Tuesday, August 21, 2012

Rescue or Recycling?

Laws are written for a purpose, to protect the rights and safety of the public.  Some people do not care for a particular law and simply ignore it.  A recent dog mauling death, the remarks of an attorney specializing in dog bite cases, and an Ohio woman who rescues pit bulls bring insight into the dangers of willful violation of law. 

Celine Brotherton of Miami Township in Clermont County Ohio feels that the zoning laws in her community should not apply to her.  She runs Our Gang Rescue, specializing in pit bulls, out of her tiny three bedroom home.  Please watch the video, she has no fences or fenced dog runs and she has kept as many as 19 dogs inside her home, she is down to 13 dogs now, eight of them pit mixes.  Miami Township zoning regulations limit dogs to no more than three per household.

Brotherton has said "For me, it's all about having the dogs in loving homes you know."  She feels that the Township has no constitutional right to limit the number of dogs she may house.  "It's just me and a three bedroom house. As long as the dogs are being taken care of what's the issue?  They're not outside, they're not causing a nuisance."  Not so much...

Township Zoning Administrator Lou Etheridge says it is all about the law, "It's not personal.  It's the potential for harm and danger that's out there to the residents of the community, that's what we are concerned about."  Mr. Etheridge was, sadly, proven 100% correct.


Another dog advocate, 23 year old Rebecca Carey of DeKalb County Georgia, rescued dogs too. Her specialty was vicious dogs.  In addition to the dogs she placed, Ms. Carey kept five dogs in her home, two pit bulls, two Presa Canerios and a boxer mix.  This is a lethal canine cocktail.  Carey was killed by one, or more of the dogs.  Her body was found by a friend, sent to check on her when when she failed to show up for work. The official cause of death was sharp lacerations to her neck and upper torso.  Carey bled to death.

Neighbors of the victim stated that the dogs had sometimes been at large prior to Carey's death but "you could tell them to go back to their yard, they would go back."  It must be kept in mind that Carey was only 23 years old, it is not likely that she owned a residence.  Who owned that residence and did they know what she was keeping there?  These dogs killed their owner, was the community aware of the danger posed by these dogs?



Attorney Ken Phillips, a specialist in dog bite cases had a great deal to say about the death of Rebecca Carey.  His remarks also give insight into the Celene Brotherton's case. 

Phillips recognizes that rescue dogs come with no history. "One must wonder why the dog was abandoned.  Was there a reason why it was sent to the animal shelter?  It is folly to assume that only bad people abandon their dogs.  When a dog is violent toward people, good parents, good animal control officers, and good cops send the dog to the shelter.  Not all abandoned dogs are good dogs."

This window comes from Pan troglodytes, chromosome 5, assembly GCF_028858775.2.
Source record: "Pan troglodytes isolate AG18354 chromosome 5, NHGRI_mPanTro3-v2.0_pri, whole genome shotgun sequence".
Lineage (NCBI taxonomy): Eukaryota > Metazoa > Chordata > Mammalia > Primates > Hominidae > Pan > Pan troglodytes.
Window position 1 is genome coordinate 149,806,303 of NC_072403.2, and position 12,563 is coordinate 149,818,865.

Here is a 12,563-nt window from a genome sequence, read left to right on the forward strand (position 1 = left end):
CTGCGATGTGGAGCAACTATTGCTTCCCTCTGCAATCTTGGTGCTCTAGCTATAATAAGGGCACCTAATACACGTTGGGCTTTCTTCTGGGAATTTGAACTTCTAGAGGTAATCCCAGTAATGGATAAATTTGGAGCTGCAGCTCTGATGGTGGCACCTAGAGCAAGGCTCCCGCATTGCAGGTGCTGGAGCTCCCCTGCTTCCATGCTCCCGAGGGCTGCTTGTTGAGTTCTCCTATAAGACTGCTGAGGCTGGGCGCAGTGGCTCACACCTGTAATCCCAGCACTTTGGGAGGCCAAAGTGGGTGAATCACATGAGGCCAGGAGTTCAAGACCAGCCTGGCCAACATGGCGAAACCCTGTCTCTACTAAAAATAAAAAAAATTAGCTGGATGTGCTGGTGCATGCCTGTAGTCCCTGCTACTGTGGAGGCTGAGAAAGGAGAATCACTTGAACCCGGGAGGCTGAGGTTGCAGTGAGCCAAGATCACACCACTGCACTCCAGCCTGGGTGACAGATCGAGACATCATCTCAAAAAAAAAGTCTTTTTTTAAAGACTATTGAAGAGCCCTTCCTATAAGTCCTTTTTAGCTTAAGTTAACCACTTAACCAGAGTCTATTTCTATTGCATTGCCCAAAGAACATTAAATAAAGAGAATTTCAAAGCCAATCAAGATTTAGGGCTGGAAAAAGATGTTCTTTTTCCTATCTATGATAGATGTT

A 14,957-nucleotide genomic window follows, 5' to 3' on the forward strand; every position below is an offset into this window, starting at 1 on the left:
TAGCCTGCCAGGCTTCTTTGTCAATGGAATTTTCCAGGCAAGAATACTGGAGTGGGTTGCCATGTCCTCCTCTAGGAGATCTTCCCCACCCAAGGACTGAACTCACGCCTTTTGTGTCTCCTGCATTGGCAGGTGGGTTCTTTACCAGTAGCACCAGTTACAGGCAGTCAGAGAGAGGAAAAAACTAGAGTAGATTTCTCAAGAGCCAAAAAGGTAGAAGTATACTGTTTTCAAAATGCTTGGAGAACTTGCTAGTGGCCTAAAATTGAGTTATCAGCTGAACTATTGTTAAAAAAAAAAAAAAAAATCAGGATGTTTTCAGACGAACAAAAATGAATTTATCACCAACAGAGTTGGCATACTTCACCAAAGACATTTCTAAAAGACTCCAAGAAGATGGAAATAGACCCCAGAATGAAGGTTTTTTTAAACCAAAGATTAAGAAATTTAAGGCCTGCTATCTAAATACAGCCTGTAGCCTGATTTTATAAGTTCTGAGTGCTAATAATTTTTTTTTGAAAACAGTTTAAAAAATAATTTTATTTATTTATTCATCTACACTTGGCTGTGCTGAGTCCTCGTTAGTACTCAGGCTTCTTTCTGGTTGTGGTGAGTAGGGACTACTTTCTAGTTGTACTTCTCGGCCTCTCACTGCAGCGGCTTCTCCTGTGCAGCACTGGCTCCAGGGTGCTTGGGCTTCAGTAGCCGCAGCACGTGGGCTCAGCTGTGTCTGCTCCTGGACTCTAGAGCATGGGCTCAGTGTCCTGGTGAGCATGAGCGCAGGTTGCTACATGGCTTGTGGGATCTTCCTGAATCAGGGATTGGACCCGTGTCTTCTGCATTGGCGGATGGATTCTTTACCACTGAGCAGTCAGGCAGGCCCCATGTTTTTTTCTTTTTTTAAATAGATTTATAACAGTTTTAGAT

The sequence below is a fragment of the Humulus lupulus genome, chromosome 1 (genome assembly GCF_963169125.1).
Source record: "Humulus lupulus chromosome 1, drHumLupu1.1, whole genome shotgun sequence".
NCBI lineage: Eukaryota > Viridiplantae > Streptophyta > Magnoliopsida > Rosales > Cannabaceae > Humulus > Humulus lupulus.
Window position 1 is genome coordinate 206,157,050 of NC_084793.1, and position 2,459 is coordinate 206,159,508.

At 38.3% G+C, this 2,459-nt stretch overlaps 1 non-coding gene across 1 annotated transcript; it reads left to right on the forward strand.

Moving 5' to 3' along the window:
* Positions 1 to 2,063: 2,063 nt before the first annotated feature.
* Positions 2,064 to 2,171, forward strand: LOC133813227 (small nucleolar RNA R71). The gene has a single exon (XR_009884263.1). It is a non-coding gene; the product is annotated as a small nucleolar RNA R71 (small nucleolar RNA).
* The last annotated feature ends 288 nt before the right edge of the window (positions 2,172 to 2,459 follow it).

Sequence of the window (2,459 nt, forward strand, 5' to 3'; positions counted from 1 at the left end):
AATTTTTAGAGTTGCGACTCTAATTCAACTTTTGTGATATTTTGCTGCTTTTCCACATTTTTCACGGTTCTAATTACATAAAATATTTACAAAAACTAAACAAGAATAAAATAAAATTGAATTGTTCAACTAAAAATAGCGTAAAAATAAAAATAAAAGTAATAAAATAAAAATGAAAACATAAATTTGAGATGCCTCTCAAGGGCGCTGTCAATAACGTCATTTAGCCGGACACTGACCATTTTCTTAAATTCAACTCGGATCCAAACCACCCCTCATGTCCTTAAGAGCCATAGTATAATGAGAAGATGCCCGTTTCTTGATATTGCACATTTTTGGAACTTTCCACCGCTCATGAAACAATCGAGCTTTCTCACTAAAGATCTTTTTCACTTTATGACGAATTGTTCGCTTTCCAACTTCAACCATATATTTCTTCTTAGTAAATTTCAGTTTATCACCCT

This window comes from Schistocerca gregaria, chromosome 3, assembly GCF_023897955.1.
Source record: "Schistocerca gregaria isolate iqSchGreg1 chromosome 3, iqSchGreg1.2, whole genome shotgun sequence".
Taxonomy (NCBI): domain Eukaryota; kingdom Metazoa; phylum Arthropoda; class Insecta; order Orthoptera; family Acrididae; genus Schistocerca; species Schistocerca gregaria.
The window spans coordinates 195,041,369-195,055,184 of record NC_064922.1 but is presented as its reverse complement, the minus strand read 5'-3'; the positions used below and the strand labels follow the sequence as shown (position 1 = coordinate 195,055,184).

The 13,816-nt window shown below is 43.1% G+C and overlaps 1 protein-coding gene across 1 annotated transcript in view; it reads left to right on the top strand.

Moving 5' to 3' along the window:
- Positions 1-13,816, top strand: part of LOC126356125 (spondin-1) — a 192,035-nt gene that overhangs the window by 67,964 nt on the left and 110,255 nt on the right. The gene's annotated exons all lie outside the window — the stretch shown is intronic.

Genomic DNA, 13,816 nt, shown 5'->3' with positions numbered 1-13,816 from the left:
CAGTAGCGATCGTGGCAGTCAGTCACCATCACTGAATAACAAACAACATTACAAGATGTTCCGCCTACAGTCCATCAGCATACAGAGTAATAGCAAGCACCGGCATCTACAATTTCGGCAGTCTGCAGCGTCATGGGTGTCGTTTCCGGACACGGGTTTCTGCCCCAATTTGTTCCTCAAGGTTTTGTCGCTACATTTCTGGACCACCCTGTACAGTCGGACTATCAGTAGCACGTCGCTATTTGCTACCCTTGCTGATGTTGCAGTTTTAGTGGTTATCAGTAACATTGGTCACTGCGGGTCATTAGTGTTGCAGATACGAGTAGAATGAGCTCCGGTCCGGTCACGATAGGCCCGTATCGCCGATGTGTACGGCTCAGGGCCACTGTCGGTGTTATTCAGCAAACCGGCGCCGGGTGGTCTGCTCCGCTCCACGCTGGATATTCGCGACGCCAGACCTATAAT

I cannot say this better than Ken Phillips, I will simply quote him.

"As one of many rescuers who have been injured or killed by dogs in the recent past, Rebecca Carey has helped to prove two other points. One is that we need to enact restrictions on the number of dogs that can be kept at a residence. 
There are laws that forbid people from having more than a certain number of dogs. Generally these are considered to be zoning restrictions but such laws also are safety laws. Not only for the safety of the person who has the urge to hoard animals, but also for the safety of friends and neighbors. It has been established that there is a pack instinct in dogs and that normally docile dogs can become aggressive toward humans when the dogs act in concert. For that reason, and to prevent a person from going out on the street with 5 leashes attached to 5 muscular dogs, I have urged the enactment of laws restricting the number of dogs that can be present at a residence, with the number being sharply reduced in the case of larger, more muscular dogs, including pit bulls, Presas, Rotties and the like.
The other point is that adoption and rescue groups need to be licensed.
I am hearing, almost daily, about unsuspecting people who adopt a dog, get attacked by the dog, and then learn that the adoption organization knew that the dog was violent toward people but did not provide a warning about the dog. People like Rebecca Carey -- I call them "humaniacs" -- do not recognize the dangers inherent in such dogs. For that reason, I am urging the enactment of laws that regulate adoption organizations, to the extent necessary to make all of them accountable and to prevent the humaniacs from recycling known dangerous dogs into communities."


The circular nature of this post returns to Celine Brotherton.  She is hoping to get a job in Kentucky and move her rescue operation, and her dogs, across the state line.  She thinks she is leaving the problem behind, but she takes it with her.